10 more creative retreats for 2022
Curious House, East Sussex: Painting Bloomsbury-style lampshades, willow weaving and even iPhone photography are just a taste of what’s on the menu at the inspired Curious House, which runs many of its courses from the boutique pub The Bell, in Ticehurst, East Sussex. On 18 January, join Melissa White to learn decorative painting and ageing and distressing techniques to create your own heirloom painted treasure box. From £130pp.
The Travelling Bookbinder, Iona: Run by the author and artist Rachel Hazell, a Driftwood Binding Retreat break on the spiritual isle of Iona, off the coast of Scotland, will teach you the art of folding, stitching and binding books. Through step-by-step exercises, you’ll make your own book with wooden covers. The next course is 29 March to 2 April. From £1,495pp for four nights.
The Writing Room, locations worldwide: The personable and talented coach Kate Emmerson and the literary agent Sarah Bullen are experts at helping you find your writing voice. They host group retreats in Greece, Italy and South Africa, mainly focused on nonfiction and memoir writing. This year, the creative pair also launch a supported, private writing space in an idyllic house on Iona in Scotland. Book a Greek retreat from 2 to 9 or 10 to 20 June. From £2,384pp for seven nights.
The Song House, Ireland: Choir director Candy Verney offers singing holidays at her sustainable retreat centre (complete with its own organic gardens), set on the Wild Atlantic Way in Donegal. The next retreat is Spring Songs and Seaweed from 22 to 24 April. Priced from £187pp.
Textile Holidays, Italy: These self-catering holidays, set on an olive grove just outside Castiglione del Lago in Umbria, are run by the textiles teacher and artist Bronwen Shepherd. Learn sewing, dressmaking, how to patchwork and more on this relaxing break. The first retreat of 2022 runs 23 to 30 April, four days of which will be in the studio learning how to make a Bargello lap quilt. From £700pp.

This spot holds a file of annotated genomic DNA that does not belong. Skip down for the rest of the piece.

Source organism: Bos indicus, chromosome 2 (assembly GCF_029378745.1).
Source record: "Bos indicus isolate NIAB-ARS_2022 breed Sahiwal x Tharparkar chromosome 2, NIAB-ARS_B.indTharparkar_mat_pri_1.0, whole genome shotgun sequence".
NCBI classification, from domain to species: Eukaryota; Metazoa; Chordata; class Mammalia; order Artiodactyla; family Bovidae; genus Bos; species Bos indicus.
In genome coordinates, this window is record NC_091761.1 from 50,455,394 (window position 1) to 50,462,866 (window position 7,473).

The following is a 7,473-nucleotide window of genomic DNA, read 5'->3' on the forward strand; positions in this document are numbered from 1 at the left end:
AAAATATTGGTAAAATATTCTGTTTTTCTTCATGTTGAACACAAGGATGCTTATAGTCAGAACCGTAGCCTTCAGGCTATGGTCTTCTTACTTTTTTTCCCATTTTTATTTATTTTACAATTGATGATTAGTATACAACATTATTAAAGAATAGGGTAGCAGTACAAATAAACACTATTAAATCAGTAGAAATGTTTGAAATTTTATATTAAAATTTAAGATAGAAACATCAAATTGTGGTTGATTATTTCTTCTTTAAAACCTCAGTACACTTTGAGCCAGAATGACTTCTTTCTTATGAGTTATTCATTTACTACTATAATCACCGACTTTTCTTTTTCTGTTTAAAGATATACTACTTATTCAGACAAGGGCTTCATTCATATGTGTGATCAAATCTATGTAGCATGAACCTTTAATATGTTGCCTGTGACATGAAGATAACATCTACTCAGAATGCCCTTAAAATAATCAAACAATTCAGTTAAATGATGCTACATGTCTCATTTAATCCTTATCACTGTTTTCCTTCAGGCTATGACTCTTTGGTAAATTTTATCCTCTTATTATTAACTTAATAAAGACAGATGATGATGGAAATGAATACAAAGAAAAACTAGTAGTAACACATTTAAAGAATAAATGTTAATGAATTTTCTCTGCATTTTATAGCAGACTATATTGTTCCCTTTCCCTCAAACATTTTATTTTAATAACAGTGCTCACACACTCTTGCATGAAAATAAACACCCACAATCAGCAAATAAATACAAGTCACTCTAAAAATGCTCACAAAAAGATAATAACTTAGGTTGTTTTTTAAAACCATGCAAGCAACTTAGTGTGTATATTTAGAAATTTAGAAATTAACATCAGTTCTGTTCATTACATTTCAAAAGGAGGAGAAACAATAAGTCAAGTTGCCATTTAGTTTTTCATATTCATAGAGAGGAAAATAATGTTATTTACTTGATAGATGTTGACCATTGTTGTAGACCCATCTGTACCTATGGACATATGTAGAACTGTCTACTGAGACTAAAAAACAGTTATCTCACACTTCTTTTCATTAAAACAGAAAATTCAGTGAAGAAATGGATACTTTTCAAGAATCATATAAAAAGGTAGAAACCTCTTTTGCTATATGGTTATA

Schumacher College, Devon: These creative getaways on a beautiful 1,200-acre estate in the South Hams include gardening, sculpting, charcoal drawing, ceramics and basketry courses. Join a one-day session, The Art of Basketry, on 5 March and weave your own bread-proving basket (£195pp), or from 12 to 13 March you can make your own foraging basket. Priced £390pp for two days.
Casa Ana, Spain: Among the writing and painting courses on offer at this gem in the Alpujarra mountains in southern Spain is Improvisation on Paper, where the writer and radio director Mandy Wheeler will show you how to unblock your self-expression. The next course is 14 to 20 May. From £893pp for seven nights.
Guitar Retreats, UK and across Europe: These light-hearted escapes for guitar enthusiasts are led by expert teachers and take place in carefully chosen locations, such as the Dordogne in France, the Algarve in Portugal and on the Isles of Scilly. Open to everyone, they offer the chance to learn new styles and techniques, and jam and sing with like-minded people. The next retreat runs 30 January to 2 February at Dumbleton Hall in the Cotswolds. From £380pp.
West Dean College, Sussex: There are more than 300 creative short courses to choose from at the stunning West Dean College of Arts and Conservation, including life drawing, silk-screen printing, jewellery making and calligraphy. Accommodation options include the grade II-listed house the Old Vicarage or a cottage on the beautiful 6,400-acre estate near Chichester. The next course is Painterly Silk-Screen Printing from 3 to 6 February, from £416pp.
Artful Retreats, Crete: Head to the heritage village of Gavalochori on the Greek island of Crete and discover how to make art therapy fun. You’ll stay on an olive grove estate and mix art therapy with yoga, walking, gourmet food and visits to local artists. The next Reset art retreat runs 28 May to 2 June. From £1,174pp for six nights.
Photographs: Getty Images